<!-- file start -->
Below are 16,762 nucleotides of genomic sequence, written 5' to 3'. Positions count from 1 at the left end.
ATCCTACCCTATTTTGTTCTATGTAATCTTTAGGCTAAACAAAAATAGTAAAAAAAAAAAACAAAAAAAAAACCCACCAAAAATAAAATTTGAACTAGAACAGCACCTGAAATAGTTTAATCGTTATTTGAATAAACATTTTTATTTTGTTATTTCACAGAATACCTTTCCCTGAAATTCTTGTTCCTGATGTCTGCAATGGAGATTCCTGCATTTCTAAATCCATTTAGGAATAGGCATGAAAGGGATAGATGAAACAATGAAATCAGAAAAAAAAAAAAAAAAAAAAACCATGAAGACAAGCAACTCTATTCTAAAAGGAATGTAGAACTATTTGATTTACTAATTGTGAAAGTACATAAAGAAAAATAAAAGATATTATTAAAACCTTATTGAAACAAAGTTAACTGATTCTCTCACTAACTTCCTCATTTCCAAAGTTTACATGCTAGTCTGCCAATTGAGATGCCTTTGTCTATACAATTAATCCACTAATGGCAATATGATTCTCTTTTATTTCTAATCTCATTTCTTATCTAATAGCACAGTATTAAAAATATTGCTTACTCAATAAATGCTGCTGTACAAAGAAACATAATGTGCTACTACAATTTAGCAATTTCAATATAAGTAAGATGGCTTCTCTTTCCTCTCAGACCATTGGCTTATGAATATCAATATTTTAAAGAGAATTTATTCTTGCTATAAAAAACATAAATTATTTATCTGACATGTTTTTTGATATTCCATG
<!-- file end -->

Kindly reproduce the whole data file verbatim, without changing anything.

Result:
Below are 16,762 nucleotides of genomic sequence, written 5' to 3'. Positions count from 1 at the left end.
ATCCTACCCTATTTTGTTCTATGTAATCTTTAGGCTAAACAAAAATAGTAAAAAAAAAAAACAAAAAAAAAACCCACCAAAAATAAAATTTGAACTAGAACAGCACCTGAAATAGTTTAATCGTTATTTGAATAAACATTTTTATTTTGTTATTTCACAGAATACCTTTCCCTGAAATTCTTGTTCCTGATGTCTGCAATGGAGATTCCTGCATTTCTAAATCCATTTAGGAATAGGCATGAAAGGGATAGATGAAACAATGAAATCAGAAAAAAAAAAAAAAAAAAAAACCATGAAGACAAGCAACTCTATTCTAAAAGGAATGTAGAACTATTTGATTTACTAATTGTGAAAGTACATAAAGAAAAATAAAAGATATTATTAAAACCTTATTGAAACAAAGTTAACTGATTCTCTCACTAACTTCCTCATTTCCAAAGTTTACATGCTAGTCTGCCAATTGAGATGCCTTTGTCTATACAATTAATCCACTAATGGCAATATGATTCTCTTTTATTTCTAATCTCATTTCTTATCTAATAGCACAGTATTAAAAATATTGCTTACTCAATAAATGCTGCTGTACAAAGAAACATAATGTGCTACTACAATTTAGCAATTTCAATATAAGTAAGATGGCTTCTCTTTCCTCTCAGACCATTGGCTTATGAATATCAATATTTTAAAGAGAATTTATTCTTGCTATAAAAAACATAAATTATTTATCTGACATGTTTTTTGATATTCCATG